New York State Seal
STATE OF NEW YORK
INSURANCE DEPARTMENT
25 BEAVER STREET
NEW YORK, NEW YORK 10004

The Office of General Counsel issued the following informal opinion on May 17, 2002, representing the position of the New York State Insurance Department.

RE: Service Contracts / Risk Retention Groups

Questions Presented:

1) Does it remain the Insurance Department’s position that a service contract provider may not use an insurance policy issued by a risk retention group not domiciled in New York for the purpose of satisfying the financial responsibility requirements established by N.Y. Insurance Law § 7903(c)(1) (McKinney 2001-2002)?

2) If the answer to question 1 above is yes, may the service contract provider, which has otherwise complied with the financial responsibility requirements established by N.Y. Insurance Law § 7903(c)(1) (McKinney 2001-2002), secure protection for itself under a separate insurance policy issued in another state by a RRG not domiciled in New York?

3) If the answer to question 2 above is yes, may the service contract itself state that the service contract provider has secured protection for itself under a separate insurance policy, even though the insurer may not be an authorized insurer in New York?

Conclusions:

1) Yes. It remains the Department’s position that a policy issued by a risk retention group not domiciled in New York will not satisfy the financial responsibility obligations established in Insurance Law Section 7903(c).

2) The service contract provider is not prohibited by New York law from securing separate insurance coverage for itself. Whether the RRG may issue the policy in the other state is a question for the appropriate regulatory body in that jurisdiction.

3) Yes. So long as no representation is made that the policy provides coverage to the purchaser of the service contract, either directly or by cut-through, in the event the service contract provider fails to fulfill its obligations under the service contract.

Facts:

A Risk Retention Group ("RRG") domiciled in South Carolina has been approached by an Illinois-based service contract provider ("SCP") that proposes to issue service contracts in New York State. The service contract provider wants to purchase a "Vehicle Service Contract Reimbursement Insurance Policy" (issued by the RRG outside of New York State) to provide coverage for the obligations it incurs under the New York service contracts.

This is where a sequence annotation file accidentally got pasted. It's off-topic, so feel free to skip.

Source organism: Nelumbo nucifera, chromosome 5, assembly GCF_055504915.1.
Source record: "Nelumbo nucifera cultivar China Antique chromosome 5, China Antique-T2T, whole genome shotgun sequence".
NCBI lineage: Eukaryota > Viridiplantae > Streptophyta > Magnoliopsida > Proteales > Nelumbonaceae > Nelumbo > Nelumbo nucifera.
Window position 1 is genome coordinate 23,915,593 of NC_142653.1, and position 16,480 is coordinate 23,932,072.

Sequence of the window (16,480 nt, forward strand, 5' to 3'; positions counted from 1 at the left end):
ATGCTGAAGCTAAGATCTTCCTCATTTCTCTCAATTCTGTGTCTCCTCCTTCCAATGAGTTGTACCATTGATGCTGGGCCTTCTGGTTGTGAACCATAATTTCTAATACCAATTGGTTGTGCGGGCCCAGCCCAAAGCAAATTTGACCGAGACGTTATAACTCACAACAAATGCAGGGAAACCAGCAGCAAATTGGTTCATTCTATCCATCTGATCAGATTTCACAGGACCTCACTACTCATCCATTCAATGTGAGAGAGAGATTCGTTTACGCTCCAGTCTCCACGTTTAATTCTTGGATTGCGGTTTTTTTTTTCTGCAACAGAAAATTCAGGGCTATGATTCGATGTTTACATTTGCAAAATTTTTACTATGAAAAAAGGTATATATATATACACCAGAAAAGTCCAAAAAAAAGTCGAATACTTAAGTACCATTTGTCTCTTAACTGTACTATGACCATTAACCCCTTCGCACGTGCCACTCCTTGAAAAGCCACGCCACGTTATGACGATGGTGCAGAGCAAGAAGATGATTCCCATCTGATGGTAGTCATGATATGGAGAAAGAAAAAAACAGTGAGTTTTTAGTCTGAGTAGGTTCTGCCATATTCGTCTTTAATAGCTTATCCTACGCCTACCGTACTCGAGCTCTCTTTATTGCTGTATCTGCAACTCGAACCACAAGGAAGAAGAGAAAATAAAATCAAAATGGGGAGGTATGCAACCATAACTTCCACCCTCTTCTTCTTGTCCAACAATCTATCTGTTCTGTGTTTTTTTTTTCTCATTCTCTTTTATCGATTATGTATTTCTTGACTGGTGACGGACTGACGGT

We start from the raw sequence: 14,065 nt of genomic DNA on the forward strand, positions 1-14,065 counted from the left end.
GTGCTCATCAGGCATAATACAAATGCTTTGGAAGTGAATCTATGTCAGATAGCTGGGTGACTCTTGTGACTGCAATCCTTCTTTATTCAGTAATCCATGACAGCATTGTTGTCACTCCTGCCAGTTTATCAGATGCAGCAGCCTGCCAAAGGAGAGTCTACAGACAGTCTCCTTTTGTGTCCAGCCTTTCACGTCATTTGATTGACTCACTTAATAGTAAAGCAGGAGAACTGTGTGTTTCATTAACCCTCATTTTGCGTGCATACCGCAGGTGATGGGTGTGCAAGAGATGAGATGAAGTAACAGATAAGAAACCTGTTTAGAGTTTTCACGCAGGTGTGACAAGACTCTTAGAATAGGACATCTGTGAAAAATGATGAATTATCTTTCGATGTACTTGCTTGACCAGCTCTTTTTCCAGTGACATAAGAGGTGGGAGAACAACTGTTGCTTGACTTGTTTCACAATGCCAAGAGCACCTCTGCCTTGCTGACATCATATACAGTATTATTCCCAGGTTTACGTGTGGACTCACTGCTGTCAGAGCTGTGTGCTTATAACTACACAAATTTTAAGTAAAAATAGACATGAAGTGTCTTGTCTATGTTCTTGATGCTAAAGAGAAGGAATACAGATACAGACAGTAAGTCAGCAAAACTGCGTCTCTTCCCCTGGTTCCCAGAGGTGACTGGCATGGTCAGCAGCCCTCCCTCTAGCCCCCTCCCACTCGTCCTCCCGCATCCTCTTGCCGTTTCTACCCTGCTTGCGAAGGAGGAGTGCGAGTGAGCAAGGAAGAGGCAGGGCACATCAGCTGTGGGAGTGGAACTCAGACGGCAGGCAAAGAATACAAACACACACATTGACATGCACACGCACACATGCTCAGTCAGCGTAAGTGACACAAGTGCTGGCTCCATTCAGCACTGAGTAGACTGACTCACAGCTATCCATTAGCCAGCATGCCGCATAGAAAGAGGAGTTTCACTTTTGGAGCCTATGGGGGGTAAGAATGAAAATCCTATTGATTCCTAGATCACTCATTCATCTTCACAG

Analysis:

Article 79 of the N.Y. Ins. Law governs the issuance of service contracts. No person or other entity may issue, sell or offer for sale a service contract in New York under which it is contractually obligated to provide service unless it first registers with the Superintendent of Insurance as a service contract provider, pursuant to N.Y. Insurance Law § 7907 (McKinney 2000). As a requirement of registration, a service contract provider must assure the faithful performance of the provider's obligations to its contract holders by complying with one of the three methods for demonstrating its financial responsibility as provided in N.Y. Insurance Law § 7903(c) (McKinney 2001-2002). Section 7903(c)(1) contains the insurance policy method for demonstrating financial responsibility. It provides, in pertinent part, as follows:

(c) In order to assure the faithful performance of a provider's obligations to its contract holders, each provider who is contractually obligated to provide service under a service contract shall comply with one of the following three paragraphs of this subsection:

(1) insure the performance of all its obligations under all service contracts pursuant to a service contract reimbursement insurance policy issued by an insurer authorized to issue service contract reimbursement insurance in this state or procured by an excess line licensee pursuant to section two thousand one hundred eighteen of this chapter….